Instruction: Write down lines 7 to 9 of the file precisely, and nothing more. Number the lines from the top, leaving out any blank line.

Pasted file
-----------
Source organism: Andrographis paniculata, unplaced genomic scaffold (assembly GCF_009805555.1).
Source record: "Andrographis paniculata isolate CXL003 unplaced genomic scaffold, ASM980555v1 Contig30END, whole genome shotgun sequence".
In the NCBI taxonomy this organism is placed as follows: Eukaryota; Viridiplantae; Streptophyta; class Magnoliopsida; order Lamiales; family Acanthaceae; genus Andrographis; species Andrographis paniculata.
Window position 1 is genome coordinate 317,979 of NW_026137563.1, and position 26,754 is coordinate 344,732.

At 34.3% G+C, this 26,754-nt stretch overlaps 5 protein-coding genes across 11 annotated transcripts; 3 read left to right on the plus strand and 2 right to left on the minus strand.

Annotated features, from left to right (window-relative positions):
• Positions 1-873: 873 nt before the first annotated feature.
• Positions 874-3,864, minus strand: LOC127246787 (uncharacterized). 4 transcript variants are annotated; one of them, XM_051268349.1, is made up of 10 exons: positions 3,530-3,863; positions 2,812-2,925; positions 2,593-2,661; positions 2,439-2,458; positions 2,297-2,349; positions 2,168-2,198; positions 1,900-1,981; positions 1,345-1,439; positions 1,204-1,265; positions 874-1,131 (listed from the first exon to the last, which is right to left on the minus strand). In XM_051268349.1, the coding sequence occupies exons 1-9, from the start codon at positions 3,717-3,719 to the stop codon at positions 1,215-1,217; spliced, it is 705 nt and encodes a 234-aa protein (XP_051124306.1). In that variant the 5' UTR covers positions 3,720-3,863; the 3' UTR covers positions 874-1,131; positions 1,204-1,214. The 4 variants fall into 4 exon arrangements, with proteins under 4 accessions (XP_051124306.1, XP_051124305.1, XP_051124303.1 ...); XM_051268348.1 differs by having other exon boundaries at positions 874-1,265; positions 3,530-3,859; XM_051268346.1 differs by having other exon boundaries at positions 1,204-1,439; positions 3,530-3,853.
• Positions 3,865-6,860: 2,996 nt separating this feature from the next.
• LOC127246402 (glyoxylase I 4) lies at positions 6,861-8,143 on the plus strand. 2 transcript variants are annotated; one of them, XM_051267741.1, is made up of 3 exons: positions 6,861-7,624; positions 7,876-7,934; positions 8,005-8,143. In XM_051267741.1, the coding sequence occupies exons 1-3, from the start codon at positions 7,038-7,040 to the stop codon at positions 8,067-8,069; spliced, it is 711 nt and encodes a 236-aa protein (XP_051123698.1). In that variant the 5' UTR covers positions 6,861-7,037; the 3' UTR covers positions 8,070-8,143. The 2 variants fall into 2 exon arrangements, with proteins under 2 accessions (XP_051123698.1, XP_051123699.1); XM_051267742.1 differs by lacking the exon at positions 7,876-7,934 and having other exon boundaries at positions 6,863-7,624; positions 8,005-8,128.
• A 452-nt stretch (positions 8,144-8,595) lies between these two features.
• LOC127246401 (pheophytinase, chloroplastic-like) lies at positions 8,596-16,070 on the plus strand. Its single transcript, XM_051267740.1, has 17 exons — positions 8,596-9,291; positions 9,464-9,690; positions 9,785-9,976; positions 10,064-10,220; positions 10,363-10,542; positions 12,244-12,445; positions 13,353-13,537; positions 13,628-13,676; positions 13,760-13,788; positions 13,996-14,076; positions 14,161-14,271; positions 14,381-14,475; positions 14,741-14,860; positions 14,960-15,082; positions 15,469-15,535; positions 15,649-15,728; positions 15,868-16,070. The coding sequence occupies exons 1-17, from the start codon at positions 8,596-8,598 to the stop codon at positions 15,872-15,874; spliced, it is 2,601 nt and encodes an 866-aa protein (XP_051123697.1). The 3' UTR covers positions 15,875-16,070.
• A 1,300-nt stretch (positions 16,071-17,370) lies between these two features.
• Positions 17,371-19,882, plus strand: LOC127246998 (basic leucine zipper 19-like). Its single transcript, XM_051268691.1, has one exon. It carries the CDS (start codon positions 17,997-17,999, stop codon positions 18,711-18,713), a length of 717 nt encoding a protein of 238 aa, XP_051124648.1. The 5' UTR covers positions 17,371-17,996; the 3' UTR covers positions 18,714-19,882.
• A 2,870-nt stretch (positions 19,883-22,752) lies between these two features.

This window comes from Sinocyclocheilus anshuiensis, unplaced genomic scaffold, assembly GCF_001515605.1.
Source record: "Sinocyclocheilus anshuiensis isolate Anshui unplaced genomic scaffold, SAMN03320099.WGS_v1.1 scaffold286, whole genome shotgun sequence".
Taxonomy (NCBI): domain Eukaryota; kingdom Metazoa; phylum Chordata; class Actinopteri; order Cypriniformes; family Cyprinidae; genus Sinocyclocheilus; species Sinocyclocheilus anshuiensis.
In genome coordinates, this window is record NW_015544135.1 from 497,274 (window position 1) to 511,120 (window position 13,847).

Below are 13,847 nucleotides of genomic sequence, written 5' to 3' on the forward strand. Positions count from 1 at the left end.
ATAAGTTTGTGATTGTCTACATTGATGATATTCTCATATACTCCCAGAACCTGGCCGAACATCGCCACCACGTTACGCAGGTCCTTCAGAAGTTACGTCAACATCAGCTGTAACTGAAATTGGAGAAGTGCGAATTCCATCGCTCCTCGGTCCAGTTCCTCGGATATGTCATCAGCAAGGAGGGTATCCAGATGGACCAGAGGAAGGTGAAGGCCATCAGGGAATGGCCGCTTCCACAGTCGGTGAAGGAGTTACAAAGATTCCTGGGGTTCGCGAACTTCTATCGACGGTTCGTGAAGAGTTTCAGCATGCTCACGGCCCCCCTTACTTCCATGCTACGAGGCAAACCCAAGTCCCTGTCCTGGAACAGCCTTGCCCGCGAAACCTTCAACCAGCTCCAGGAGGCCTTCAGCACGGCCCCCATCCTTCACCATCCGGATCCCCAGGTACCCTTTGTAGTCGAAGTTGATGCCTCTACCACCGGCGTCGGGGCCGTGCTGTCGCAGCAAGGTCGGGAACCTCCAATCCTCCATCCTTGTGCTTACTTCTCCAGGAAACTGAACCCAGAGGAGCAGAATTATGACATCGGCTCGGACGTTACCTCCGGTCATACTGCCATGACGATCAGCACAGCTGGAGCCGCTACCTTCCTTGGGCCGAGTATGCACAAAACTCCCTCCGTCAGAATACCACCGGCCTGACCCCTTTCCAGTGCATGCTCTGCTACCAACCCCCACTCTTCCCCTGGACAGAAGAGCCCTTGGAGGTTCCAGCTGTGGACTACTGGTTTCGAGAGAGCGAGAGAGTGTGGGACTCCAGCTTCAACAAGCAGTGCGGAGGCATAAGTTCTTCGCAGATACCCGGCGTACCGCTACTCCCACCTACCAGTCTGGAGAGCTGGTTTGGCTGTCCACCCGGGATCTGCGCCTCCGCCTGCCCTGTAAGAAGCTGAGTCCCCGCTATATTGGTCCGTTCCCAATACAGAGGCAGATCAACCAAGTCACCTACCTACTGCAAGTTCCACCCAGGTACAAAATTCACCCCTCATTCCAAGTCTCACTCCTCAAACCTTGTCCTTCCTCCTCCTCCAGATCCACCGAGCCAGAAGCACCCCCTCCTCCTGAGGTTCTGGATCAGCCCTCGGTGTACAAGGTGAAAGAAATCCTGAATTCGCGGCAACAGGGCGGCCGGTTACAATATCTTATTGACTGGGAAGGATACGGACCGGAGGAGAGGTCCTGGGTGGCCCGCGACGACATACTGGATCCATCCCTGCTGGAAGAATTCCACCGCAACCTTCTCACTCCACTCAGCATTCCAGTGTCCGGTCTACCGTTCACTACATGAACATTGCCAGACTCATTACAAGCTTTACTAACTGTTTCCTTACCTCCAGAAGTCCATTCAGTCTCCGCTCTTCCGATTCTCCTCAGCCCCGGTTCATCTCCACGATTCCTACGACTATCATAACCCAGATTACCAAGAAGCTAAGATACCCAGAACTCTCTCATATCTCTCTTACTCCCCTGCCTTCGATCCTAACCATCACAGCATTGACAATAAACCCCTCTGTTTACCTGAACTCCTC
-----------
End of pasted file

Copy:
• Positions 1-873: 873 nt before the first annotated feature.
• Positions 874-3,864, minus strand: LOC127246787 (uncharacterized). 4 transcript variants are annotated; one of them, XM_051268349.1, is made up of 10 exons: positions 3,530-3,863; positions 2,812-2,925; positions 2,593-2,661; positions 2,439-2,458; positions 2,297-2,349; positions 2,168-2,198; positions 1,900-1,981; positions 1,345-1,439; positions 1,204-1,265; positions 874-1,131 (listed from the first exon to the last, which is right to left on the minus strand). In XM_051268349.1, the coding sequence occupies exons 1-9, from the start codon at positions 3,717-3,719 to the stop codon at positions 1,215-1,217; spliced, it is 705 nt and encodes a 234-aa protein (XP_051124306.1). In that variant the 5' UTR covers positions 3,720-3,863; the 3' UTR covers positions 874-1,131; positions 1,204-1,214. The 4 variants fall into 4 exon arrangements, with proteins under 4 accessions (XP_051124306.1, XP_051124305.1, XP_051124303.1 ...); XM_051268348.1 differs by having other exon boundaries at positions 874-1,265; positions 3,530-3,859; XM_051268346.1 differs by having other exon boundaries at positions 1,204-1,439; positions 3,530-3,853.
• Positions 3,865-6,860: 2,996 nt separating this feature from the next.